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Brain Behav Immun. 2015 Oct;49:280-92. doi: 10.1016/j.bbi.2015.06.008. Epub 2015 Jun 16.

The choroid plexus transcriptome reveals changes in type I and II interferon responses in a mouse model of Alzheimer's disease.

Author information

1
Life and Health Sciences Research Institute (ICVS), School of Health Sciences, University of Minho, Campus Gualtar, 4710-057 Braga, Portugal; ICVS/3B's - PT Government Associate Laboratory, Braga/Guimaraes, Portugal.
2
Program in Neurogenetics, Department of Neurology, David Geffen School of Medicine - University of California, Los Angeles, CA, USA.
3
Life and Health Sciences Research Institute (ICVS), School of Health Sciences, University of Minho, Campus Gualtar, 4710-057 Braga, Portugal; ICVS/3B's - PT Government Associate Laboratory, Braga/Guimaraes, Portugal. Electronic address: fmarques@ecsaude.uminho.pt.

Abstract

Alzheimer's disease (AD) is a neurodegenerative disorder characterized by a marked decline in cognition and memory function. Increasing evidence highlights the essential role of neuroinflammatory and immune-related molecules, including those produced at the brain barriers, on brain immune surveillance, cellular dysfunction and amyloid beta (Aβ) pathology in AD. Therefore, understanding the response at the brain barriers may unravel novel pathways of relevance for the pathophysiology of AD. Herein, we focused on the study of the choroid plexus (CP), which constitutes the blood-cerebrospinal fluid barrier, in aging and in AD. Specifically, we used the PDGFB-APPSwInd (J20) transgenic mouse model of AD, which presents early memory decline and progressive Aβ accumulation, and littermate age-matched wild-type (WT) mice, to characterize the CP transcriptome at 3, 5-6 and 11-12months of age. The most striking observation was that the CP of J20 mice displayed an overall overexpression of type I interferon (IFN) response genes at all ages. Moreover, J20 mice presented a high expression of type II IFN genes in the CP at 3months, which became lower than WT at 5-6 and 11-12months. Importantly, along with a marked memory impairment and increased glial activation, J20 mice also presented a similar overexpression of type I IFN genes in the dorsal hippocampus at 3months. Altogether, these findings provide new insights on a possible interplay between type I and II IFN responses in AD and point to IFNs as targets for modulation in cognitive decline.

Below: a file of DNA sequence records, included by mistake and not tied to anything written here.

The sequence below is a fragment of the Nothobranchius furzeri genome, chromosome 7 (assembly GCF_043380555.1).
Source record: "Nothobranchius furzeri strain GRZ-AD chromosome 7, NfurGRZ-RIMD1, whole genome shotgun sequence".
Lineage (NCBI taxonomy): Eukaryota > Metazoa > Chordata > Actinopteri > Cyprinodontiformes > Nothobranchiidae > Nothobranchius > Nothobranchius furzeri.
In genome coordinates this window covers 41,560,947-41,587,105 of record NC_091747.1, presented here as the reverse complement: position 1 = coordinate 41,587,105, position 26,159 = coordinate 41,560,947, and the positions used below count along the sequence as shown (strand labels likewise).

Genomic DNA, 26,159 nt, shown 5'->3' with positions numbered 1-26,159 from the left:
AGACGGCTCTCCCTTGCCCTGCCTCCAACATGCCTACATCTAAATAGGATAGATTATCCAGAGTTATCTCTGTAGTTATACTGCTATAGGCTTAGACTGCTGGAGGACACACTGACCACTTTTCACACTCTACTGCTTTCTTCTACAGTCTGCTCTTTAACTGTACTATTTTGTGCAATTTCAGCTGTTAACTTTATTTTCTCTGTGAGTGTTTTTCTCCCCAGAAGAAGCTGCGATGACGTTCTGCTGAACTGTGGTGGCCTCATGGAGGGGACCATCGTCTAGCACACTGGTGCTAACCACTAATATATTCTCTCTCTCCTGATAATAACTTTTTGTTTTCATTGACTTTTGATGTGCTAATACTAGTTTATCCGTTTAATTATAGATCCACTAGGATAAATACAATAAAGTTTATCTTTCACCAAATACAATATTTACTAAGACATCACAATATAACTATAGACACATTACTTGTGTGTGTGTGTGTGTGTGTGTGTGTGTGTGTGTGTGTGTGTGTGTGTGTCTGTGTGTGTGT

KEYWORDS:

Aging; Alzheimer’s disease; Cerebrospinal fluid; Choroid plexus; Glial cells; Hippocampus; Interferons; Memory; Neuroinflammation; Transcriptome

PMID:
26092102
DOI:
10.1016/j.bbi.2015.06.008
[Indexed for MEDLINE]

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